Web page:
A court will place the Luxembourg-based Bank of Credit and Commerce International SA in the hands of appointed liquidators today to unravel the affairs of the scandal-hit financial institution.
The Court of Justice's move, called "controled administration," is the latest in an unprecedented wave of legal action to freeze the bank's estimated $20 billion in assets in almost 70 countries amid allegations of fraud.
Pierre Jaans, director of Luxembourg's Monetary Institute, told a news conference Saturday of the impending legal action.
He said the bank had been on the verge of collapse when authorities moved Friday. There was evidence of organized fraud linked to huge losses, he said.
Financial authorities in 14 countries, including Britain, Japan, Germany and the United States, effectively shut down BCCI's activities in a coordinated effort.
Jaans said the bank, hit by another scandal involving laundering drug money last year, had posted a "huge operating loss" for 1990, which had not been made public.
"It had to take up loans to cover (the loss). . . . The bank probably has no capital left," he said. "By next week, it would not have had a future either in Luxembourg or Britain."
BCCI had planned to move its headquarters from Luxembourg to London by the end of this year. Routine investigations linked with the reorganization of the bank's structure had revealed the disastrous state of its finances, Jaans said.
So far, BCCI officials have kept silent. "There will be no comment from us," said one bank official in Luxembourg.
Robin Leigh-Pemberton, governor of the Bank of England, said Friday that the fraud arose from attempts by senior executives to conceal losses from BCCI's lending and treasury operations.
The bank's deposits have been frozen as part of a coordinated attempt to secure the assets of BCC Group, parent company of BCCI.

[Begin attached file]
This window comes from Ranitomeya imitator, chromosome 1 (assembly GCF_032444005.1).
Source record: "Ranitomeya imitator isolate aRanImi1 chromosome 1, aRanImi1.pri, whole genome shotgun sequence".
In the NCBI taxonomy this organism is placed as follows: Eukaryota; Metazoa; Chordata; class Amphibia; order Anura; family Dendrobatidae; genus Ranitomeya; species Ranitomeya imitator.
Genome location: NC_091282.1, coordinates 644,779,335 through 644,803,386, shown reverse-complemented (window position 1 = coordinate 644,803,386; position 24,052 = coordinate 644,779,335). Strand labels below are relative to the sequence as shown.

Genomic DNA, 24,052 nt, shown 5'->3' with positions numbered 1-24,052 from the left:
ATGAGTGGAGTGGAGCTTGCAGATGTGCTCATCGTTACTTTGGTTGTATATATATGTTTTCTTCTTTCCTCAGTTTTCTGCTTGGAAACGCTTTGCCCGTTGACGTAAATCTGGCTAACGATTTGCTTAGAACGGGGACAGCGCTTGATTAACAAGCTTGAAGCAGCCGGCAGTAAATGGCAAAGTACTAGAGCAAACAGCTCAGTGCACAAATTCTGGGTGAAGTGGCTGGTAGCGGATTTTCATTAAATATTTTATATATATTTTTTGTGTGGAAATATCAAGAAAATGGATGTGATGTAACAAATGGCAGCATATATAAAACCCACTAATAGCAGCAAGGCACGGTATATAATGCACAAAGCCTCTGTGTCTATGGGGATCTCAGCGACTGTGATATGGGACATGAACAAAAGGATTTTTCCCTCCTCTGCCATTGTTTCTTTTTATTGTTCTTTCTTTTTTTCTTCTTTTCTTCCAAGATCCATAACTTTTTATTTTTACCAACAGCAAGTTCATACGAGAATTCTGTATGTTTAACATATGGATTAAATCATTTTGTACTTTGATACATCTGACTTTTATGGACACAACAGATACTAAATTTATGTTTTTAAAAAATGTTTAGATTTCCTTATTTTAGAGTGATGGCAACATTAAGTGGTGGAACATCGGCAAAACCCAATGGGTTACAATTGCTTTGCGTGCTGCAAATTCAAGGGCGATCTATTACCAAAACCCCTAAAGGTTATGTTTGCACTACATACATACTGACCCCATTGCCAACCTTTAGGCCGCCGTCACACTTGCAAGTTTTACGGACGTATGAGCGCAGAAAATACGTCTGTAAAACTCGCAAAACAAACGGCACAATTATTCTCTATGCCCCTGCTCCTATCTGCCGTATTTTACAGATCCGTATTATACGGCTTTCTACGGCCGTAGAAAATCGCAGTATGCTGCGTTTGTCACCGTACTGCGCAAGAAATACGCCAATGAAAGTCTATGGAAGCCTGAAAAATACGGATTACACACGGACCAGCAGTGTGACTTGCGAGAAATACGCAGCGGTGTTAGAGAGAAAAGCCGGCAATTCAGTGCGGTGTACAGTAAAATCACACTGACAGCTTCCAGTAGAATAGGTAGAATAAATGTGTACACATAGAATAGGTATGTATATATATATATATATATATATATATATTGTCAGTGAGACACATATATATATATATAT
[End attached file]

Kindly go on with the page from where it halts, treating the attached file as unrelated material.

Since last year the bank has been 77% owned by Abu Dhabi interests, mainly by the family of Abu Dhabi ruler and president of the United Arab Emirates, Sheik Zayed ibn Sultan al Nuhayan. It was founded in 1972 by Pakistani banker Agha Hassan Abedi, who had heart surgery three years ago.
The British government has asked the ruler of Abu Dhabi to inject fresh cash into BCCI, the Bank of England said Sunday.
"The shareholders in BCCI, that's mainly the royal family, have injected capital into the bank in the past, and it is hoped they will do so again," a spokesman for the British central bank said.
The spokesman said Britain's ambassador in the United Arab Emirates put the request for funds to Zayed. There has so far been no formal reply.
The money would be used to help ensure the orderly winding up of the bank's operations.
The UAE news agency WAM said Zayed left for Europe Saturday but did not say where he was going.
Gulf bankers say Abu Dhabi may face huge costs to save its reputation and prevent depositor panic following the shutdown.
There was a taste of that Sunday when hundreds of people besieged BCCI branches in Pakistan to withdraw their savings, despite pledges their money was safe.
Armed police were posted outside the main branch in Karachi to control 400 customers demanding their money. In Bangladesh, depositors found the bank's branches shut.
In Spain, the government decided Friday to revoke the banking license of Bank of Credit and Commerce SAE and put the bank's operations there into liquidation.
In London, British court-appointed liquidators moved in over the weekend to try to sort out BCCI's finances but warned that it was a complex task and could take time.
Luxembourg had suggested that BCCI move to London, since many of its worldwide activities are conducted from there. The bank had agreed to do so by the end of this year.
Jaans said the problems might have remained hidden if BCCI had decided to stay in Luxembourg, which has tight banking secrecy laws. "It was due to pure chance that this scandal was uncovered," he said.
He declined to say how much the bank had lost last year. The authorities had decided to step in to protect shareholders and creditors from BCCI's imminent collapse.
The Luxembourg Institute notified central banks in other countries of the move Friday. A copy of the letter, obtained by Reuters, said action had been taken because of " prima facie evidence of widespread fraud over a prolonged period." But it added the bank's accounts were already overdue and the auditors had reservations.